The "order as in that case the law provideth" was imprisonment in the House of Correction for a year. This was the punishment authorised by an Act passed in the seventh year of James I., and afterwards was almost invariably ordered. Apparently the child accompanied the mother to the House of Correction.

On the 10th January, 1652-1653, the mother of a bastard child was ordered to be removed to the House of Correction "there to be sett on work and receive condigne punishment for her offence and to remaine by the space of one whole year."

On the 9th July, 1655, it was ordered that Gertrude Stafford of Gamston, spinster, "being a very lewd woman and hath had divers bastard children and two lately at a birth and sithence dead shalbe sent to ye house of Correction."

It was dangerous for anyone to give houseroom to a pregnant woman. This appears by an Order made on the 13th April, 1621, in the case of a bastard child born at the house of one ffrancis Sooby at Rampton. The mother was stated "to be unknown," and the reputed father was also said "to be a stranger and unknown." ffrancis Sooby was ordered to provide for the child and save harmless the town of Rampton. "And for that the said mother of the supposed bastard child is reported unto [the Justices] to be the wife of the aforesaid stranger and unknown putative father the which [the Justices] suspect to be given out onely for the avoyding of her corporall pubishment appointed and commanded by His Majesty's lawes for such offenders," ffrancis Sooby and the mother were required to prove the lawful marriage before the birth of the child, before the last day of September next.

There are many entries in regard to the absconding of the parents of bastard children:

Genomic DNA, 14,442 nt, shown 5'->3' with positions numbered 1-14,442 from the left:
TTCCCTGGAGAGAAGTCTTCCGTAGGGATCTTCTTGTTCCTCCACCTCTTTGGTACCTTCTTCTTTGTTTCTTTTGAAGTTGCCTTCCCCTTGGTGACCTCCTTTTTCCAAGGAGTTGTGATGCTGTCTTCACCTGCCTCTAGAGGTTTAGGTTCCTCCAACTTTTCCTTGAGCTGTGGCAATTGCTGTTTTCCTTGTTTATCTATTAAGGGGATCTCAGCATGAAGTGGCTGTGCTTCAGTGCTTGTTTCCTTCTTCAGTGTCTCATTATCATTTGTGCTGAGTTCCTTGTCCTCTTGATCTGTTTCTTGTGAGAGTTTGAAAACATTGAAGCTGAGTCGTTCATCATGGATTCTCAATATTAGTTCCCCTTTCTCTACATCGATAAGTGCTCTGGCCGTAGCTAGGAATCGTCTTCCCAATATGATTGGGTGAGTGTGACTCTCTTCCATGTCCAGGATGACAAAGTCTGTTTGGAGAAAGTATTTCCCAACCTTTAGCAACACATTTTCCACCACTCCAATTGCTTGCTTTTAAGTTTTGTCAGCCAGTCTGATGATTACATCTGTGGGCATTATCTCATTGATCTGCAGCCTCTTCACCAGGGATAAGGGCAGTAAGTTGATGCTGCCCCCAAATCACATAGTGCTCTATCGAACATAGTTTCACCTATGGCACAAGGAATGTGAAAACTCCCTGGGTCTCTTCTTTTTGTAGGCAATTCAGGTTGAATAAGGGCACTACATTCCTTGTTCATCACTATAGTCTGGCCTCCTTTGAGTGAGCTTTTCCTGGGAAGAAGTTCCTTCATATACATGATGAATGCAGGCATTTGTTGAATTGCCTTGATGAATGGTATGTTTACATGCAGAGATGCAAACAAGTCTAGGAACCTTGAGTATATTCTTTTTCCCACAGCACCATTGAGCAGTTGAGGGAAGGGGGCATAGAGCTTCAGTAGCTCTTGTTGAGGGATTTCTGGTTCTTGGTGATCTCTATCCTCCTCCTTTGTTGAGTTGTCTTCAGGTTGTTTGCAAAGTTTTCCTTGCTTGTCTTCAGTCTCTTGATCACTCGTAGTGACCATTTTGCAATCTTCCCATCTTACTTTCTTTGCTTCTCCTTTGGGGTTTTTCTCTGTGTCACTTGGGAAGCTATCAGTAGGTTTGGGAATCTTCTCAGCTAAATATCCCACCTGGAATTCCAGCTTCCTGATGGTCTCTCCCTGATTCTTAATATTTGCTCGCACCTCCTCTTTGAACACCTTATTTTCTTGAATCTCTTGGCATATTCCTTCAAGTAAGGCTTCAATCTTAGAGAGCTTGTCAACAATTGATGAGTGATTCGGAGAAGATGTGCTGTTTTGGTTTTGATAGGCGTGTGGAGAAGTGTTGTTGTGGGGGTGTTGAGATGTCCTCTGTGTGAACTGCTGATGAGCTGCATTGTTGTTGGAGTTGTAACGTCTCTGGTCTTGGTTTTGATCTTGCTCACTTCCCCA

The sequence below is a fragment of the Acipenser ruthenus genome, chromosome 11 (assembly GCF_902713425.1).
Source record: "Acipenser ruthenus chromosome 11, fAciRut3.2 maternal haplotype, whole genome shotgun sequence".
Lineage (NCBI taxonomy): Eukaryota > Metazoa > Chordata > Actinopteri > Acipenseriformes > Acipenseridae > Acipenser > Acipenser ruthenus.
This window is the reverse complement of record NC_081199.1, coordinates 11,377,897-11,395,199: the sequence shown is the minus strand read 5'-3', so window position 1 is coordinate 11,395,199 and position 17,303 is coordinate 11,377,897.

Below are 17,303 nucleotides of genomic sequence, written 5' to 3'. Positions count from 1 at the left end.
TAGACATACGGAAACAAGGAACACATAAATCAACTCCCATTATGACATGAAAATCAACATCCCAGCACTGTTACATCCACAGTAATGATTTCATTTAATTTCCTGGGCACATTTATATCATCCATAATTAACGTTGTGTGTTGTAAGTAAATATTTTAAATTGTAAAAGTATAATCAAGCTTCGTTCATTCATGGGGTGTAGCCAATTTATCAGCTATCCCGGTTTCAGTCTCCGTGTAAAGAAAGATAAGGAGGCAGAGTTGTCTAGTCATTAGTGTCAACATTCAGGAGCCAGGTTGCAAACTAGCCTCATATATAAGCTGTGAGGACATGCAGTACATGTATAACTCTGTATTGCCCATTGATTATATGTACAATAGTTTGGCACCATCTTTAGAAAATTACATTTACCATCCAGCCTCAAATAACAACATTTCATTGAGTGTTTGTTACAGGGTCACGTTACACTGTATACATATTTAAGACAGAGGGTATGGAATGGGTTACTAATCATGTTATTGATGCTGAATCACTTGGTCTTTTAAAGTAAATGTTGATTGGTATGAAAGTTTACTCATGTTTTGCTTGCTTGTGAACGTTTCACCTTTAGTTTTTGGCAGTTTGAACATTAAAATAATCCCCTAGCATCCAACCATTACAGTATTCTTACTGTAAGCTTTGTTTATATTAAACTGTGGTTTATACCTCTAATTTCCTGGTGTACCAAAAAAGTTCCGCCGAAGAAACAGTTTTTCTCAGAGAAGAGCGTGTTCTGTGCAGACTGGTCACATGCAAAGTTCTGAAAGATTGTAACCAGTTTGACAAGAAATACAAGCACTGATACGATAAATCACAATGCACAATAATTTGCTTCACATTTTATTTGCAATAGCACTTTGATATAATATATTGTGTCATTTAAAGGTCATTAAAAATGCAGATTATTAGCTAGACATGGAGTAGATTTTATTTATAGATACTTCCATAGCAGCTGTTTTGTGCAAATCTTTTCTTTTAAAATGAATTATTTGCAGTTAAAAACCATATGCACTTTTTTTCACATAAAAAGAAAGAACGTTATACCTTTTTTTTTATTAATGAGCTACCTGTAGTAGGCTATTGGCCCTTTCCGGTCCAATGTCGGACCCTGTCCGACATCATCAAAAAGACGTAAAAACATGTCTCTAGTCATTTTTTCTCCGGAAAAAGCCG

On 9th July, 1627, a Warrant was issued against Henry Willoughby, gentleman, and his wife "for persuading his servant and the mother of a bastard to escape in order that the Justices may not send her to the House of Correction to be whipped."

On 9th April, 1630, a Warrant was issued against a man "for persuading and counselling his brother, the father of an illegitimate child, to go away, and so contempt of Court."

And on the 11th January, 1696-1697, the following notes of depositions are recorded:

"Dorothy White sworn and examined deposeth that Mr. Marris sent John Barker the reputed father of a bastard child from his service and gave him money to forward his journey and said if ever he came againe he should have his horse for twopence."

"Margaret Calliw sworn and examined deposeth as followeth that she heard Mr. Marris say yt he gave John Barker money and sent him away southwards."

"Luke White sworn and examined deposeth as followeth that he heard Mr. Marris say that he had sent John Barker his servant away and that he sent him London Road southwards because ye harvest was not begun northwards."

On the 9th July, 1688, Thos. Blatherwick was bound over to answer at the Assizes "for his begetting of Mary Hancock now in Gaol with child and for being present when shee was delivered of ye same and advising her to conceale ye same, though still borne."

On 18th April, 1631, an Order was made on Owen Meredith of Trowell, clerk, the reputed father of an illegitimate child.

In the case of a bastard child, of which George Shipman, of Clipstone was the reputed father, the Justices, on the 9th July, 1627, ordered as follows:

"Wee doe therefore hereby with the consent of Elizabeth Shipman, widow, mother of the said George Shipman order that the said Elizabeth Shipman (who hath undertaken in the behalf of her said sonne) shall from henceforth take the said bastard child and keepe and maintain the same at her own charges and shall not hereafter putt or place it with any beggar or vagrant person to be educated."

On the 5th October, 1638, a spinster of Eakring was indicted for being delivered of a bastard absque obstetrix anglice without a midwife.

Dr. Benson, the Rector of Carlton in Lindrick in 1632, appears to have got in to considerable trouble in connection with a Bastardy case: